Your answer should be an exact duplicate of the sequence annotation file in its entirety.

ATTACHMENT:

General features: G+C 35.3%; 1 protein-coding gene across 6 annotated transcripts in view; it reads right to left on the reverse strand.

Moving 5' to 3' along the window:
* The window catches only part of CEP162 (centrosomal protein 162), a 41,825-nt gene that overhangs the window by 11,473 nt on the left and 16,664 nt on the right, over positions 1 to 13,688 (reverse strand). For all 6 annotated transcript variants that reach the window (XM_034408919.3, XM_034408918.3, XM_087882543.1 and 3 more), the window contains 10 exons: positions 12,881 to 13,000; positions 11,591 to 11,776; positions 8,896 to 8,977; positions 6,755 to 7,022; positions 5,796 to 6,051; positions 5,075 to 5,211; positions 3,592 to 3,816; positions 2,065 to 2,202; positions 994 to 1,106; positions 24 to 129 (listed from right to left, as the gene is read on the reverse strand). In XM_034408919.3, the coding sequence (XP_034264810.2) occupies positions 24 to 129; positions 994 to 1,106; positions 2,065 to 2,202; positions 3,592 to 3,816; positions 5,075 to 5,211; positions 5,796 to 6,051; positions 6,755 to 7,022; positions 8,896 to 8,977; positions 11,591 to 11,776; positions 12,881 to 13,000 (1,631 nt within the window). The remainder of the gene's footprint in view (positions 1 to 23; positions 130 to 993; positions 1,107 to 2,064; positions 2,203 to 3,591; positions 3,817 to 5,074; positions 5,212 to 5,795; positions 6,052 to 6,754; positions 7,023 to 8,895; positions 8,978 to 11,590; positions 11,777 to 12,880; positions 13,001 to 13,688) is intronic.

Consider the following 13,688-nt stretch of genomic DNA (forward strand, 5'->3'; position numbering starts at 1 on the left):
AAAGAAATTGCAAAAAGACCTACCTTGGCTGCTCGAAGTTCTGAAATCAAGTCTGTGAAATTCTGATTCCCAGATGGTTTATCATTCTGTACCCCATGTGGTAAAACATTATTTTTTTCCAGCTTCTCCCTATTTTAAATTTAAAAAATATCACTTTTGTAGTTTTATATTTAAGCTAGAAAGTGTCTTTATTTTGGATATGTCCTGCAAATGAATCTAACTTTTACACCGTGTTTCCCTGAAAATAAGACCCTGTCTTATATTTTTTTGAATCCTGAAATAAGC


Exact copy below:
General features: G+C 35.3%; 1 protein-coding gene across 6 annotated transcripts in view; it reads right to left on the reverse strand.

Moving 5' to 3' along the window:
* The window catches only part of CEP162 (centrosomal protein 162), a 41,825-nt gene that overhangs the window by 11,473 nt on the left and 16,664 nt on the right, over positions 1 to 13,688 (reverse strand). For all 6 annotated transcript variants that reach the window (XM_034408919.3, XM_034408918.3, XM_087882543.1 and 3 more), the window contains 10 exons: positions 12,881 to 13,000; positions 11,591 to 11,776; positions 8,896 to 8,977; positions 6,755 to 7,022; positions 5,796 to 6,051; positions 5,075 to 5,211; positions 3,592 to 3,816; positions 2,065 to 2,202; positions 994 to 1,106; positions 24 to 129 (listed from right to left, as the gene is read on the reverse strand). In XM_034408919.3, the coding sequence (XP_034264810.2) occupies positions 24 to 129; positions 994 to 1,106; positions 2,065 to 2,202; positions 3,592 to 3,816; positions 5,075 to 5,211; positions 5,796 to 6,051; positions 6,755 to 7,022; positions 8,896 to 8,977; positions 11,591 to 11,776; positions 12,881 to 13,000 (1,631 nt within the window). The remainder of the gene's footprint in view (positions 1 to 23; positions 130 to 993; positions 1,107 to 2,064; positions 2,203 to 3,591; positions 3,817 to 5,074; positions 5,212 to 5,795; positions 6,052 to 6,754; positions 7,023 to 8,895; positions 8,978 to 11,590; positions 11,777 to 12,880; positions 13,001 to 13,688) is intronic.

Consider the following 13,688-nt stretch of genomic DNA (forward strand, 5'->3'; position numbering starts at 1 on the left):
AAAGAAATTGCAAAAAGACCTACCTTGGCTGCTCGAAGTTCTGAAATCAAGTCTGTGAAATTCTGATTCCCAGATGGTTTATCATTCTGTACCCCATGTGGTAAAACATTATTTTTTTCCAGCTTCTCCCTATTTTAAATTTAAAAAATATCACTTTTGTAGTTTTATATTTAAGCTAGAAAGTGTCTTTATTTTGGATATGTCCTGCAAATGAATCTAACTTTTACACCGTGTTTCCCTGAAAATAAGACCCTGTCTTATATTTTTTTGAATCCTGAAATAAGC